Throughout The Car Industry
Looking Back: The Ferrari F40 -- King of the World
If you sit back and think about just how many different model cars have come across the assembly lines, its amazing that we remember any of them at all. Sure, you personally might remember your first car, but by-and-large, not too many of us are really emotionally vested in a 1987 Buick Skylark the way you might be. But then there are cars that come along every once in a great while that we as a collective civilized world can appreciate. Cars that are so striking, and so stunning that men and women that have no automotive knowledge whatsoever become awestruck and mesmerized by the mere sight of one of these mighty machines. That list of cars is very short, but it can be argued that at the top of that very short list lies one car, and one car only -- the Ferrari F40.
If you sit back and think about just how many different model cars have come across the assembly lines, its amazing that we remember any of them at all. Sure, you personally might remember your first car, but by-and-large, not too many of us are really emotionally vested in a 1987 Buick Skylark the way you might be. But then there are cars that come along every once in a great while that we as a collective civilized world can appreciate. Cars that are so striking, and so stunning, that men and women who have no automotive knowledge whatsoever become awestruck and mesmerized by the mere sight of one of these mighty machines. That list of cars is very short, but it can be argued that at the top of that very short list lies one car, and one car only—the Ferrari F40.
To put things in perspective for some outsiders—there is an entire population of people who have fallen disturbingly in love with the Pininfarina-designed F40 who have never actually seen it in person. Built as a successor to the vaunted 288 GTO, the F40 was every bit the performance car the GTO was and then some. To put it mildly, the F40 was purpose-built. It was designed to be a race car its owners could legally drive on the street, and that's exactly what came off the assembly line from 1987–1992 for a very select few blessed individuals (1,315 to be exact). The F40 was made almost exclusively from carbon fiber, aluminum, and Kevlar to keep weight as low as possible.
But those obsessive Italians didn't stop there, they took the idea of shedding weight about as seriously and meticulously as a high school wrestler who has to lose three pounds in the course of an afternoon to make weight that evening. Engineers did everything short of covering the car in garbage bags and having it spit into a cup every few minutes—no air conditioning, no carpets, a plastic windshield (along with plastic windows), you could forget about a sound system of any kind, and a paint job so thin you could see the carbon fiber underneath. Weight was used where it had to be—things like massive 13.1-inch vented brakes with four-piston calipers (no carbon fiber discs back in the late '80s), as well as 245/40/ZR17 front and massive 335/35/ZR17 rear tires took up most of the heft quota. The inside of the F40 was so barren that it would make the interior of a Hummer H1 feel like driving a Bentley. But all of that sacrifice paid off—weighing in at just a cheeseburger shy of 3000 pounds, the F40 was a lean, mean, Porsche 959-beating machine. It is this writer's opinion that if Ferrari could have mandated a diet-program for its drivers, they would have.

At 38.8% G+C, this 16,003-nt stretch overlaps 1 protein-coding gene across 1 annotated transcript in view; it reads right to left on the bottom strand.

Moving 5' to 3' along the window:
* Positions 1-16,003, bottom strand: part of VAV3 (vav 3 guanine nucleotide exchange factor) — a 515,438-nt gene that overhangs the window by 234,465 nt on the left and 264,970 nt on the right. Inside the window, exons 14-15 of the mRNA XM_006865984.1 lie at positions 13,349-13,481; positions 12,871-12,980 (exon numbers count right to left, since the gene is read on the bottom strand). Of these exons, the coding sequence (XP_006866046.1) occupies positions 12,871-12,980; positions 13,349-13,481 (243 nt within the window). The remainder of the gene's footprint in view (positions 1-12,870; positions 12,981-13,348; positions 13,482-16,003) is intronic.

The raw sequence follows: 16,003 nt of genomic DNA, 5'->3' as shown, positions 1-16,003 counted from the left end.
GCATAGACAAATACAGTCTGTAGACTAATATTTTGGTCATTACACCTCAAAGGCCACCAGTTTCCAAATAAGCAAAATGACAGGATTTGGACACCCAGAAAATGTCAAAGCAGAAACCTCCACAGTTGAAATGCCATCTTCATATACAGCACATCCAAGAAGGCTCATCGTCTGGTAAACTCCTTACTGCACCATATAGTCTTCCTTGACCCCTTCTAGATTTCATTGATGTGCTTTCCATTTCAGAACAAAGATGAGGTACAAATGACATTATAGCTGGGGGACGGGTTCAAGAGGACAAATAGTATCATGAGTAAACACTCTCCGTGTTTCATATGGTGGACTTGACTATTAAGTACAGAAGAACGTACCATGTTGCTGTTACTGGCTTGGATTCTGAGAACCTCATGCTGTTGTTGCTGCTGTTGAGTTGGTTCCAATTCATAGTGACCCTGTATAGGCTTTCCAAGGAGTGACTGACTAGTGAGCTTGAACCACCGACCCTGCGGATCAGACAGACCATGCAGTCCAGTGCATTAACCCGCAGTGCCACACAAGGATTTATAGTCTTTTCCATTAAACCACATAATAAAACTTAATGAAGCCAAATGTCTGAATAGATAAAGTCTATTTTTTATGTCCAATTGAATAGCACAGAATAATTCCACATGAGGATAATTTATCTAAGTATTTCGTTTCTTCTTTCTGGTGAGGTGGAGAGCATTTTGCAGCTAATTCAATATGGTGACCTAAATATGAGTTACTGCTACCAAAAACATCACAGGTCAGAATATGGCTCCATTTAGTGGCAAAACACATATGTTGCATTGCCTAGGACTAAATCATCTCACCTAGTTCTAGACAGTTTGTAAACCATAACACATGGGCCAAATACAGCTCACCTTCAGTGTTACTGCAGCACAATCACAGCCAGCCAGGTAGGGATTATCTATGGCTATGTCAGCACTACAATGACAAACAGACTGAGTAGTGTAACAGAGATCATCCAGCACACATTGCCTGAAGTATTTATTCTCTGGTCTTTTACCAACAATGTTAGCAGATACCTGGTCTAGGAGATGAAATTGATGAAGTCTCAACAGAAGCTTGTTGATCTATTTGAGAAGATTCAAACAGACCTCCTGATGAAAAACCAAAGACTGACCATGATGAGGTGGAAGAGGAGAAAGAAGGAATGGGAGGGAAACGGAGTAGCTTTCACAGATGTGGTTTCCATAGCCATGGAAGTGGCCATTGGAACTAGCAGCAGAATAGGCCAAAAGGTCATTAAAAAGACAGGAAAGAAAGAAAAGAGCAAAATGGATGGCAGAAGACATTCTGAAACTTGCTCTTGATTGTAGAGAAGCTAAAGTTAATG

Sitting just aft of the driver and his passenger was the powerplant for this mid-engined monster. The engine was a tiny yet incredibly powerful 2.9-liter twin-turbo V8 that produced a frightening 478 horsepower @ 7000 rpm and a max torque output of 424-lb-ft @ 4500 rpm. The DOHC motor did have a bit of turbo lag, but when those two little demons spooled up, the F40 didn't just go, it launched. Cutting through the atmosphere with a drag coefficient of 0.34, the F40 laid its claim to fame—where else but at the track. As its driver ripped through the fully synchronized 5-speed transmission, the F40 roared to 60 mph in a scant 3.8 seconds, 100 mph in 7.6 seconds, and through the quarter mile in 11.8 seconds @ 124.5 mph. In 1987, the F40 became the first production car in history to break the 200 mph barrier—besting both the legendary Lamborghini Countach and the venerable Porsche 959 as the greatest supercar of its (or arguably any) era.
When it first came off the line, the F40 had a sticker price of around $400,000, but the going 'bid' at the time got up to over a cool one million dollars to own the baddest Ferrari of all time. Prices soon came back down to Earth (relatively speaking) and dipped to as low as $275,000 in the mid-90s. With the advent of the F50 and Enzo, it has become clear just how great a car the F40 really was. Sure, the next two halo cars for Ferrari were wonderful machines, but not since 1992 has there been a car that has been so purposefully built, executed, and world renowned as the F40. Oddly enough, it took Ferrari themselves to prove that fact. Even though Maranello could build a slightly faster and more refined car than the F40, they (or anyone) have not been able to build a car that has had the same synergistic effect that the combination of speed, beauty, and raw emotional appeal that the F40 brought into this world. It is exactly that enigmatic intangible that has crowned the Ferrari F40 the king of the supercars, with no challengers in sight.
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